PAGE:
A new vaccine can prevent urinary infections effectively
a vaccine has been developed that can prevent urinary tract infections ( utis), one of the most common health problems all over the world. The ailment is mostly caused by bacteria called E coli. Millions of people, especially women, have to be hospitalised for treatment of uti s and four times as many have to visit doctors. About 50 per cent of women in India contract such an infection at least once in their lifetime, and many of them are not even aware of it. Several cases go unreported, especially in rural areas.
Mostly, uti s are not life threatening and can be controlled by standard antibiotic therapy. However, if the infection is allowed to persist due to ignorance or indifference, which happens very often with Indian women, it can travel to the upper tract, infecting the kidneys and resulting in their failure.According to S C Chhabra, a nephrologist in Delhi, about 2,000 new patients report to hospitals every year requiring dialysis following damage to kidneys due to uti. Of these, a considerable number can avoid the trauma if they take care and control the uti at an initial stage.
A team of researchers led Solomon Langermann from MedImmune, a Maryland-based biotech company, in association with Washington Univer-sity, St Louis, have reported the development of a genetically engineered vaccine that can prevent uti. Initial studies in mice have been successful and the preliminary clinical trials have also shown great promise ( Science , Vol 276, No 5313).
The vaccine uses a new delivery method: a vaginal suppository (a pellet that is placed in the vagina and releases the medication slowly). Unlike the earlier injectable vaccines, this concoction of killed microorganisms triggers the production of a class of antibodies known as secretary iga that circulate in the mucosal surfaces. These block invading microbes present in the lining of the urinary and reproductive tracts like E coli. The vaccine formulation was injected into laboratory mice that were exposed to the microbes seven weeks later. The vaccinated mice were able to ward off uti for over seven months as some of the ig a antibodies leaked into the mucosal lining of the bladder and urinary tract.
In a trial just concluded which had 25 women, the vaccine was found to be effective, although not as much as the researchers anticipated. Women prone to utis acquired it less frequently and no side effects were noticed. But the effect of the vaccine diminished earlier than expected. It would appear that unless the efficacy is improved, vaccination would be required once every few months.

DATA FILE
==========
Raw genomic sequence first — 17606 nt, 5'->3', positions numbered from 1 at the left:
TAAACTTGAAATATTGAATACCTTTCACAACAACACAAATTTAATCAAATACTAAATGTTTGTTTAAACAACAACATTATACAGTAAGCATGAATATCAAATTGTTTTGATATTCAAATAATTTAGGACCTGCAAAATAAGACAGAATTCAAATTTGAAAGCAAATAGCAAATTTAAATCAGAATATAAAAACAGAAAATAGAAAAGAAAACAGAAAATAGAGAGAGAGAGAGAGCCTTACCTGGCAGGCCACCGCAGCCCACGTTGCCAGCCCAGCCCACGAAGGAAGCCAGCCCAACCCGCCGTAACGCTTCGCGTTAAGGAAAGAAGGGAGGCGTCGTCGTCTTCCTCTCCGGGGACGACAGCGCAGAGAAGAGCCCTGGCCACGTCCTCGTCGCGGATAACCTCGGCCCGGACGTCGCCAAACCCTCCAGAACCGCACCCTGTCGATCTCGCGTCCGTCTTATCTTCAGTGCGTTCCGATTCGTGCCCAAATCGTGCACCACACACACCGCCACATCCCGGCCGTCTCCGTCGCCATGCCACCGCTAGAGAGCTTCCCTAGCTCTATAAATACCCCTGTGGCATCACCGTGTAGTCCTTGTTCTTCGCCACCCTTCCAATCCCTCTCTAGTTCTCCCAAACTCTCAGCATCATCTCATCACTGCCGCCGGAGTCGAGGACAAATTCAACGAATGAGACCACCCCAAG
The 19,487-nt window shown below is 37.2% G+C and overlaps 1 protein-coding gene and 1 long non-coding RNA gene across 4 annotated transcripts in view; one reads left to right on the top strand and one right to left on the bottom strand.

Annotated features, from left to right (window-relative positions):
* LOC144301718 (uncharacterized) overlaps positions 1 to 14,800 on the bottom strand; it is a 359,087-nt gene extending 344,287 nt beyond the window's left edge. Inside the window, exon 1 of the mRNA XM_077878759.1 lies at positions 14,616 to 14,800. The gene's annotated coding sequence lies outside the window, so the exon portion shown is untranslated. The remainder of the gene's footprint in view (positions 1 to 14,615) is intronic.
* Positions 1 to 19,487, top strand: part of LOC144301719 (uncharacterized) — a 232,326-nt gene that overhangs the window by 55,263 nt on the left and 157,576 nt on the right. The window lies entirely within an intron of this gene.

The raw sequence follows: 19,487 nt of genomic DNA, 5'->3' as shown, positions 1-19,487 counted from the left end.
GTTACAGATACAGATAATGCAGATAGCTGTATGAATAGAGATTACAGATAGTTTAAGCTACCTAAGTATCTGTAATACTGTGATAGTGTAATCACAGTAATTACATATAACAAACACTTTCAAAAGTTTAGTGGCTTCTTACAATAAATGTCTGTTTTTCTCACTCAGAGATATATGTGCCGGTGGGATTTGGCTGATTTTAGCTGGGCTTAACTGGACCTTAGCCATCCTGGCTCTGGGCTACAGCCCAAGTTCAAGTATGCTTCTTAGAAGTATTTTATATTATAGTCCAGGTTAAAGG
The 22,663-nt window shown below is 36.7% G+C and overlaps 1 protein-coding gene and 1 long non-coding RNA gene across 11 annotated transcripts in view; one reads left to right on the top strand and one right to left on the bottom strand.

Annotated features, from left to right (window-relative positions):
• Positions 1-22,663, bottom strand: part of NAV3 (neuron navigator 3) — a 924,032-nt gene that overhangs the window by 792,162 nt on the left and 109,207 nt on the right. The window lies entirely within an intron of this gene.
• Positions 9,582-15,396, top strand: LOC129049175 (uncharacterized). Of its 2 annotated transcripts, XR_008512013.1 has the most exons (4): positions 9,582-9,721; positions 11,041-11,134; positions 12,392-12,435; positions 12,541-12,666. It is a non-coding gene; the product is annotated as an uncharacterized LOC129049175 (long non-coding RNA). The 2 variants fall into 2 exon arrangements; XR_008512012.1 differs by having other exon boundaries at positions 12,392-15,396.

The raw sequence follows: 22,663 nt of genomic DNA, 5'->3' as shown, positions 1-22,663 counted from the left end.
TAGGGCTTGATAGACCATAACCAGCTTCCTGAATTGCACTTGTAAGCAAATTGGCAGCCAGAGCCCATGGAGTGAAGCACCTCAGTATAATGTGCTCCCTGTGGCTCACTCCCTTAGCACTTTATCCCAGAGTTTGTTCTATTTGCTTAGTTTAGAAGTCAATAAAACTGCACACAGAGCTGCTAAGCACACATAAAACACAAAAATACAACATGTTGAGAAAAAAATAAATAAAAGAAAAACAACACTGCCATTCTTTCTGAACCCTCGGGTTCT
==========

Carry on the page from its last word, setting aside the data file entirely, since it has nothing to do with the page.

The earlier injectable vaccine called Urovac failed in 1980s. Inflammation at the site of injection, short lived protection and side effects were to blame. But the new vaccine targets only a single key protein called Filamentous h or Fim h , present on E coli . The bacteria deploy Fim h on the end of their long strands that extend from the cell body and latch onto sugar molecules on the surface of the host cells. Blocking this adhesive action can effectively prevent infection.
Vaccines based on this principle (developed for diseases like gonorrhoea caused by germs that use similar mechanisms as E coli ) have not fared well in the past. When the genetically engineered bacteria are coaxed into producing the large amount of adhesion proteins needed for a vaccine, the protein often become degraded or clumped together, losing their ability to provoke immune cells into making antibodies.
The MedImmune-Washington University team overcame this problem by genetically engineering E coli to express extra Fim h which they collected and purified. They were also able to modify the genome of the bacteria to express what is called chaperone proteins, which ensure that the Fim h fold into their proper formation as they were made. This method could well pave the way for developing a host of other vaccines for diseases like otitis media (inflammation of the ear), pneumonia, meningitis and gonorrhoea.
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